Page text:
5. @19peace80, that comparison won’t work, since society has drawn a line on human killing. I think the equivalent would be if you could kill certain kinds of kids, based on gender or race, under some slaughter law. That’s the kind of arbitrariness we’re dealing with here.

    @HAL 9000, I agree that the quality of life before the killing is paramount. As far as satisfying a particular ideology, no we can’t go around apologizing to every zealot, but eventually the law comes to reflect some ideology, or a mixture. It’s the tyranny of the majority, so identifying which set of moral values fuels our hypocrisy is an important step in fixing it.

  6. Seth, any attempt to draw direct lines of comparison between the human and animal parameters fails, as far as I’m concerned. One might as well try arguing that a dog is a fern, and vise versa.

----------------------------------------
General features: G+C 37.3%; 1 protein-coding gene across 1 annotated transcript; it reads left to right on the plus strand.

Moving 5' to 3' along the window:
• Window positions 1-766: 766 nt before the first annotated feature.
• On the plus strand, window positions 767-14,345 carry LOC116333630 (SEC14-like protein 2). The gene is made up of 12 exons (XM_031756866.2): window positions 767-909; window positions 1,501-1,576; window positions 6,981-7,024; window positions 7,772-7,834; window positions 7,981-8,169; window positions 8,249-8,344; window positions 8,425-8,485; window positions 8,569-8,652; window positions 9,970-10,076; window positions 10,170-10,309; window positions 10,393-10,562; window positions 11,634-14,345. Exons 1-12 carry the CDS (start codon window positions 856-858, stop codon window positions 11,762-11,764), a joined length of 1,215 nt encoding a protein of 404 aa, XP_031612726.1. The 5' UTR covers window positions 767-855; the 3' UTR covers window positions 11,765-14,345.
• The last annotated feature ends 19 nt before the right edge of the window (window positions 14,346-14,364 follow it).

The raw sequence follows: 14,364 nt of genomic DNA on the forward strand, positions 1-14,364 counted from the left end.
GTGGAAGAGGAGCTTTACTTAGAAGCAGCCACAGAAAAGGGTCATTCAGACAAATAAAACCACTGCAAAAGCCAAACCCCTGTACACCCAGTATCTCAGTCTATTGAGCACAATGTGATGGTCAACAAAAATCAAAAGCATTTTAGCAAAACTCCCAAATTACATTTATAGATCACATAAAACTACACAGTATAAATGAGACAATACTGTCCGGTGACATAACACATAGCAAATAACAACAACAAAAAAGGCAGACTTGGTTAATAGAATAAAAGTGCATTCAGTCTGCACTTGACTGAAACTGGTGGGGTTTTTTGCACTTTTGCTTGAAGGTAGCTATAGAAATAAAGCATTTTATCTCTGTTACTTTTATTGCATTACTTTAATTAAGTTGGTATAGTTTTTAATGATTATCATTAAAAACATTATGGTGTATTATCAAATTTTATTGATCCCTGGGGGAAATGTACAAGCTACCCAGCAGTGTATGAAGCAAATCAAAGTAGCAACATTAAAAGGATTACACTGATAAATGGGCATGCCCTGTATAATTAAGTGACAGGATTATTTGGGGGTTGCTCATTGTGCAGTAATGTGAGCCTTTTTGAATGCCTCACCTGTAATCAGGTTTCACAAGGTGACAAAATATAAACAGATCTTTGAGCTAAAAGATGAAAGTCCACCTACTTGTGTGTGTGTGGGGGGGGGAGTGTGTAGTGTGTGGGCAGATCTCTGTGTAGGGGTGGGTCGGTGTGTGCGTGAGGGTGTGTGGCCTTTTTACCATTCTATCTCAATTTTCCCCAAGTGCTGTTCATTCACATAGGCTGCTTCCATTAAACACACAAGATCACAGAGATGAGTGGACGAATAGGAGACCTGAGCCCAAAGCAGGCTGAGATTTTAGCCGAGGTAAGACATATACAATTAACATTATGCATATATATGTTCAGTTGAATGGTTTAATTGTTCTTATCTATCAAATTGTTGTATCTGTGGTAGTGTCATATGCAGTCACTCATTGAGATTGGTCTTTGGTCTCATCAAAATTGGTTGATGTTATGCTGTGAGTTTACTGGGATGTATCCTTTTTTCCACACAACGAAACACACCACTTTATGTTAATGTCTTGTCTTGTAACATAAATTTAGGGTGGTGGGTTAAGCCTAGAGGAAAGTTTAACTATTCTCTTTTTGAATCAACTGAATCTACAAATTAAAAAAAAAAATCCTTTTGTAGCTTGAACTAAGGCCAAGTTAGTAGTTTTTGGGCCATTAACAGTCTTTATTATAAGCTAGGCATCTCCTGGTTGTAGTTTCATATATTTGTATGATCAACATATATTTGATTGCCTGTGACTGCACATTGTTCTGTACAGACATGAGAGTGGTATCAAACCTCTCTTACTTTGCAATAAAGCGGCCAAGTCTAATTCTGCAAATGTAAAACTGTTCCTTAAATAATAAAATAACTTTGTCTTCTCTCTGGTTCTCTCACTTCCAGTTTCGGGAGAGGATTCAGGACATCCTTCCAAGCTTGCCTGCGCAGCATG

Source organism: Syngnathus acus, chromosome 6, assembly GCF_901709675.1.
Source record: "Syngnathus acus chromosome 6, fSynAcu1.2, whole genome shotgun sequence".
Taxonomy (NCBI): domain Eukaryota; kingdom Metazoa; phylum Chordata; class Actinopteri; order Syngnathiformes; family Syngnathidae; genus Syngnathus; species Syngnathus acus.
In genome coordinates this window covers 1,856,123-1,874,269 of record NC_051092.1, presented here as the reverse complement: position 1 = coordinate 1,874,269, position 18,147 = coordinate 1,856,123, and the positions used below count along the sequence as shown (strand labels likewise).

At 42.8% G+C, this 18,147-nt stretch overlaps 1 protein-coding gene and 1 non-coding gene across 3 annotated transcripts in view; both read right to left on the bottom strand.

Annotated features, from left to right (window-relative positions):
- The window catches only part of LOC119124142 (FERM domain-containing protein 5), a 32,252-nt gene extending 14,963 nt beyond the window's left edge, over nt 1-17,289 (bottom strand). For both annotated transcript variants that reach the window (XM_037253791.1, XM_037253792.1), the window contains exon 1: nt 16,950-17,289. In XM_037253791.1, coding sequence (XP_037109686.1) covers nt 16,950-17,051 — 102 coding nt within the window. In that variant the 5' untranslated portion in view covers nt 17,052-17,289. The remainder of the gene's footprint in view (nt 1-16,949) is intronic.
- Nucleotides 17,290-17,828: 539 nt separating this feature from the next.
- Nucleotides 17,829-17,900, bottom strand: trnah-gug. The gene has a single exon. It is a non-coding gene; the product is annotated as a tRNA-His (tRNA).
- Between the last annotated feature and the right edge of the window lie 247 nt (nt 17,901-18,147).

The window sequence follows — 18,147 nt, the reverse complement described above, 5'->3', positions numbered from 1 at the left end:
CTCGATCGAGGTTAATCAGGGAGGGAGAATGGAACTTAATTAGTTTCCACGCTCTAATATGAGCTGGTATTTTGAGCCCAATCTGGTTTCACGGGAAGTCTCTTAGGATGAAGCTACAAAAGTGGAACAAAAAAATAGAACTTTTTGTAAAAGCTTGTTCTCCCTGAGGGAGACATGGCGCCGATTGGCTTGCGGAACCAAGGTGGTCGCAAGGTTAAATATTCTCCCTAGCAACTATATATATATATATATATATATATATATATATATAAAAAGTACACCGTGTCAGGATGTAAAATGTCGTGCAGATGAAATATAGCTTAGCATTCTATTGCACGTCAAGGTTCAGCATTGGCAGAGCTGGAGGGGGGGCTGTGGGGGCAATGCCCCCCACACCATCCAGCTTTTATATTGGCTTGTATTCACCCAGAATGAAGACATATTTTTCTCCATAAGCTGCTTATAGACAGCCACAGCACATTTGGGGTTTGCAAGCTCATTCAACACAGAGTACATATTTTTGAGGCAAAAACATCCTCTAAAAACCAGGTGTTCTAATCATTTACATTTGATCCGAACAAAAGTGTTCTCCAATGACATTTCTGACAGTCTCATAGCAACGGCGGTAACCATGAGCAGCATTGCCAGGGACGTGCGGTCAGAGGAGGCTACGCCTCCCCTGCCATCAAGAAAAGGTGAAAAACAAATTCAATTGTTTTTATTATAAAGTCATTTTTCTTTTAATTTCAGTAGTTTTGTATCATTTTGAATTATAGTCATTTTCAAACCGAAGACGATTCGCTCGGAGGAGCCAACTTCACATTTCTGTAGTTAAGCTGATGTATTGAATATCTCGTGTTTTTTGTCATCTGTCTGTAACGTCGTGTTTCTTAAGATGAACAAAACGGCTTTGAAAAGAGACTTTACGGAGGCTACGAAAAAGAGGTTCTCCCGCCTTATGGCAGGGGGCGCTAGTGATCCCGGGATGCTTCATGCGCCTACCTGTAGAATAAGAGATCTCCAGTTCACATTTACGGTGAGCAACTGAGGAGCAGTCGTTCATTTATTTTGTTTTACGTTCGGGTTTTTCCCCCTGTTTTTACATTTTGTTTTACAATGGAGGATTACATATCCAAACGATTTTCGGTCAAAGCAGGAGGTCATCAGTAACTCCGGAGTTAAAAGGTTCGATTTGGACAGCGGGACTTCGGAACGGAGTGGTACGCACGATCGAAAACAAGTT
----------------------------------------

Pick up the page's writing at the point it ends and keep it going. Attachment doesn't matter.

That said, i agree that society continues to evolve regarding its view and treatment of animals. As far as I’m concerned, the revulsion toward “factory” agriculture can’t come quickly enough.
    Animal rights ideology will probably never be satisfied — but then again, neither will the ideals of the stock grower providing calves for the roping events in rodeos.
    Me — I’m a pragmatist, omnivore and animal welfare advocate — so I’m probably somewhere in between those two extremes. And the world probably won’t live up to my ideals either. Oh well.